Fun: The Missing Ingredient

Online games make school relevant and engaging.

We have an epidemic of boredom in many of our traditional schools in America. According to the most recent High School Survey of Student Engagement, a full two-thirds of American youth report being bored in class. Yet, those same students who are tuning out in the classroom are turning on to video games and other forms of digital media outside of school. Based on data from the Entertainment Software Association (ESA), 46 million kids between the ages of 5 and 17 are gaming (along with 50 percent of their parents). Why are online games so popular? The short answer is they are fun and engaging.

So what if we could make school relevant, and excite kids to learn while building important skills in our future workforce? What if we could make learning science, technology, engineering, and math (STEM) fun? According to the National Science Foundation’s estimate, 80 percent of the jobs created in the next decade will require science and math skills.

For AMD and other technology companies, engineers are our lifeblood and the brains behind our technological innovations. And STEM is their oxygen. Because of that, the AMD Foundation launched an education initiative in 2008 called AMD Changing the Game. The global program is designed to excite kids to learn by enabling them to create their own video games on social issues, such as health and the environment. In the process, they learn problem solving, critical thinking, language skills, teamwork, and the all-important STEM skills. They also become more globally aware. Even better, they get so engaged in the game development process that they don’t realize they are learning. We call that “stealth learning.”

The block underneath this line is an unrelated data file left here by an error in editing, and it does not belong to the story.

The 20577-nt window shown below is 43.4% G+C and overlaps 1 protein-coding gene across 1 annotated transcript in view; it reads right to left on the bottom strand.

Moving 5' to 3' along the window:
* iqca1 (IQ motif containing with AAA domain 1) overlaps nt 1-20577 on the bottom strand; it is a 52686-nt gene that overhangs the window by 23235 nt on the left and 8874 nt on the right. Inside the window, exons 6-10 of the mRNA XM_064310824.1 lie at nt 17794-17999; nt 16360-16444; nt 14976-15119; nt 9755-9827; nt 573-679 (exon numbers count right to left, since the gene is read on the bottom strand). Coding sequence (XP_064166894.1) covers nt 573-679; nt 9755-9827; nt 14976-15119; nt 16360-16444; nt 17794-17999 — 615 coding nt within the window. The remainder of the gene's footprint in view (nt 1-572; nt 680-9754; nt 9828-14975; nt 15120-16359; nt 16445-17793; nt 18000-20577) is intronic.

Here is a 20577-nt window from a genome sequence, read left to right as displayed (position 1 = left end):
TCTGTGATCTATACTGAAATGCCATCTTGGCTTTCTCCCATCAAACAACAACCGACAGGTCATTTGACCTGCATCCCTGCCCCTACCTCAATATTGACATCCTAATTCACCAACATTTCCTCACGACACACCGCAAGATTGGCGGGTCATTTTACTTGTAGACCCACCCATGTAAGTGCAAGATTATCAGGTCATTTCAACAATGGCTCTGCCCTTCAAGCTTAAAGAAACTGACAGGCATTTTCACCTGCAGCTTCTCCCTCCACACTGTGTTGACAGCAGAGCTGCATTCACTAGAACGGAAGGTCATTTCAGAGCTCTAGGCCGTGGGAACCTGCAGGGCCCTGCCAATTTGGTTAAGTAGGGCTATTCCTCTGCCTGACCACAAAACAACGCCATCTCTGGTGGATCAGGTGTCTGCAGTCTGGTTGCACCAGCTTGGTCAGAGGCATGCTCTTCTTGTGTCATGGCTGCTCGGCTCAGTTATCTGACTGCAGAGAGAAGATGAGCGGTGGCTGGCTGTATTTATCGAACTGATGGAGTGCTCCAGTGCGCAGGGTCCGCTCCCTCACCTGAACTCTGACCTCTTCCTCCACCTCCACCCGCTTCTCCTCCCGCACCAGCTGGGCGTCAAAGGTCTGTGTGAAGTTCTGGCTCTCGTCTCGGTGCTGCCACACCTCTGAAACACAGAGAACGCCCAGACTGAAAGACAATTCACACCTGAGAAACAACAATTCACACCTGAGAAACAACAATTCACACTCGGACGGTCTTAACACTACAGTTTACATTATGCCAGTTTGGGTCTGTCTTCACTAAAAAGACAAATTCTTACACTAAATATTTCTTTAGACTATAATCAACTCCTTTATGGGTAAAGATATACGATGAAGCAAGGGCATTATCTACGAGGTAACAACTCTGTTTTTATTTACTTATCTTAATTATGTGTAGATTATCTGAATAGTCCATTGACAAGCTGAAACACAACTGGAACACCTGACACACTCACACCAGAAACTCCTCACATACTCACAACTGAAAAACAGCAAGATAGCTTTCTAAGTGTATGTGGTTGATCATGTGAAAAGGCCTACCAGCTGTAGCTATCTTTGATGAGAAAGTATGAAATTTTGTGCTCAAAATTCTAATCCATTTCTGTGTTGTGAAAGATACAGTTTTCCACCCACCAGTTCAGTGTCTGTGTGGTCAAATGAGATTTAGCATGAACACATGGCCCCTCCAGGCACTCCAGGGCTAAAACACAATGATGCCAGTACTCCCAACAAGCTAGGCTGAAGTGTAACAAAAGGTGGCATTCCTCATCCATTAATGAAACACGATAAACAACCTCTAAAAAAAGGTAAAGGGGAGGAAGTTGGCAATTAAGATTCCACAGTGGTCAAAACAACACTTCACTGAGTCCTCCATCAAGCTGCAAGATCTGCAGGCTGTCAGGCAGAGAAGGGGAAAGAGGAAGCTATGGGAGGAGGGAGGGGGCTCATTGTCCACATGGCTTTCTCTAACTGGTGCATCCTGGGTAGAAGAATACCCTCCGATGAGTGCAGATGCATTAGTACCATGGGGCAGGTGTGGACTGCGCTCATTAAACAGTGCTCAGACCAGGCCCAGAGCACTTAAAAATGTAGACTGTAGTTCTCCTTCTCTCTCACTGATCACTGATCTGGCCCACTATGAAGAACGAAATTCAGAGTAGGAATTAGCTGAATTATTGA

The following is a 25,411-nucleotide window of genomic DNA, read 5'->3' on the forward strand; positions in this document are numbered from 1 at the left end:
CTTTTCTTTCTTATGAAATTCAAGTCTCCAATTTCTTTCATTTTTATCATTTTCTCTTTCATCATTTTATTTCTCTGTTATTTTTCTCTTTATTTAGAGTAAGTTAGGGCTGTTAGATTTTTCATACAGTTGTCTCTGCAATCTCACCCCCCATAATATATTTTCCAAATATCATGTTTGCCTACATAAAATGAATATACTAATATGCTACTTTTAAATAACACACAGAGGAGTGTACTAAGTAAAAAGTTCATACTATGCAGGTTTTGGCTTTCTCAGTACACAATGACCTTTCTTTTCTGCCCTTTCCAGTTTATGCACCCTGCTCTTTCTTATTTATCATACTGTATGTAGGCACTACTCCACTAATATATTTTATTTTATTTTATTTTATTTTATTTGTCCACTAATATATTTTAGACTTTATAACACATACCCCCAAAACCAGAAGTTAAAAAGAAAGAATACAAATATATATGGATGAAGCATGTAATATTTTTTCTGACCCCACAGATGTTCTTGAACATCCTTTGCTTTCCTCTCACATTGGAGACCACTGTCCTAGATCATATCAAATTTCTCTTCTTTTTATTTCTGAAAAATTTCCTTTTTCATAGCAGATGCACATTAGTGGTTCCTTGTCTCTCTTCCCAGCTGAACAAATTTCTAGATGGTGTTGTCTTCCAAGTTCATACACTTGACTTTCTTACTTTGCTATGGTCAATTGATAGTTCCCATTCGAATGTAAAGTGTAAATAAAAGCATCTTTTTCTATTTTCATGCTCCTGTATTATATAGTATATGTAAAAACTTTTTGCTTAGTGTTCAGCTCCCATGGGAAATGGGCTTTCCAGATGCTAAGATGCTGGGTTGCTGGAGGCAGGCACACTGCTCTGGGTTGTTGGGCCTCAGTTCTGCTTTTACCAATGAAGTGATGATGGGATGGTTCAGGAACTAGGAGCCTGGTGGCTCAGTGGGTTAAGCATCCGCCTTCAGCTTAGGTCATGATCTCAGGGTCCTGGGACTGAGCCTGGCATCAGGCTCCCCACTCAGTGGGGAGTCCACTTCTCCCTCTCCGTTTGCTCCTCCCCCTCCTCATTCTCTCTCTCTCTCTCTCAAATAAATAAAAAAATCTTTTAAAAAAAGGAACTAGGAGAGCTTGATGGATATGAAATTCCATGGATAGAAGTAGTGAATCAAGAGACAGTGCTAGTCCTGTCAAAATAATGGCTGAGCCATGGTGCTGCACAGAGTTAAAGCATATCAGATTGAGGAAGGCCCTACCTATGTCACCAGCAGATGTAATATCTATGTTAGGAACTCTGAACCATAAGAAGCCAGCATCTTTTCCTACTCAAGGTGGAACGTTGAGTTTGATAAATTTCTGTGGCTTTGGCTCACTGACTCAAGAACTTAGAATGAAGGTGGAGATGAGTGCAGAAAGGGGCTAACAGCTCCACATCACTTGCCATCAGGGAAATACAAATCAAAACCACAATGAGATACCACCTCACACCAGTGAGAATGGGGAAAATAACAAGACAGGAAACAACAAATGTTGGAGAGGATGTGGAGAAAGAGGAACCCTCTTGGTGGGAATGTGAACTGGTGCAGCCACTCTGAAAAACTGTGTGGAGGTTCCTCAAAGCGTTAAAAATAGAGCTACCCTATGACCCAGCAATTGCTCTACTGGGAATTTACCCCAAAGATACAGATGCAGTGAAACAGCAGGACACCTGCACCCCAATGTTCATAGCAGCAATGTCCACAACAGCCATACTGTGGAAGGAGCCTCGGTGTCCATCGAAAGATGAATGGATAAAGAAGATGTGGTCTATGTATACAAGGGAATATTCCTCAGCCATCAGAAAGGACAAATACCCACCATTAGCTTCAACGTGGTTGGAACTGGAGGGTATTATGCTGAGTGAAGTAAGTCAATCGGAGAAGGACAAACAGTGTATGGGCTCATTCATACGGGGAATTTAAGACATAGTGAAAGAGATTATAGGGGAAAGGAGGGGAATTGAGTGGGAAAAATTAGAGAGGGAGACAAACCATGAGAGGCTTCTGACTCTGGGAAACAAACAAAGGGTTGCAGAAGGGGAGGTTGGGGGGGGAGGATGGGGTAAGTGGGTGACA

Since launching the initiative, we’ve reached 75,000 students in 6 countries, with more than 7,500 games created by students ages 12 to 18. We’ve experimented with a number of formats, including in-school classes, after school programs, summer camps, online portals, and competitions. It turns out that all of them can work, which makes the program highly flexible.

Another successful initiative is the National STEM Video Challenge, which launched last year in conjunction with President Obama’s Digital Promise Initiative. Sponsors of the Challenge include the Joan Ganz Cooney Center at Sesame Workshop, E-Line Media, the Entertainment Software Association, Microsoft’s Xbox 360, and CPB-PBS Kids-Ready-to-Learn Initiative. This impressive group of forward-thinking organizations understands that game design and STEM learning is a winning combination. The Challenge received more than 3,700 game submissions representing a seven-fold increase in entries compared to last year. In many cases, teachers signed up entire classes to take the Challenge and integrated the game design effort into their coursework. I was fortunate enough to attend the awards ceremony at the Smithsonian American Art Museum, where 28 middle- and high-school student winners from 11 states and the District of Columbia were celebrated for their accomplishments and creativity.

It was truly amazing to see the quality of games created by this new cadre of potential engineers and scientists who already know that STEM can be fun!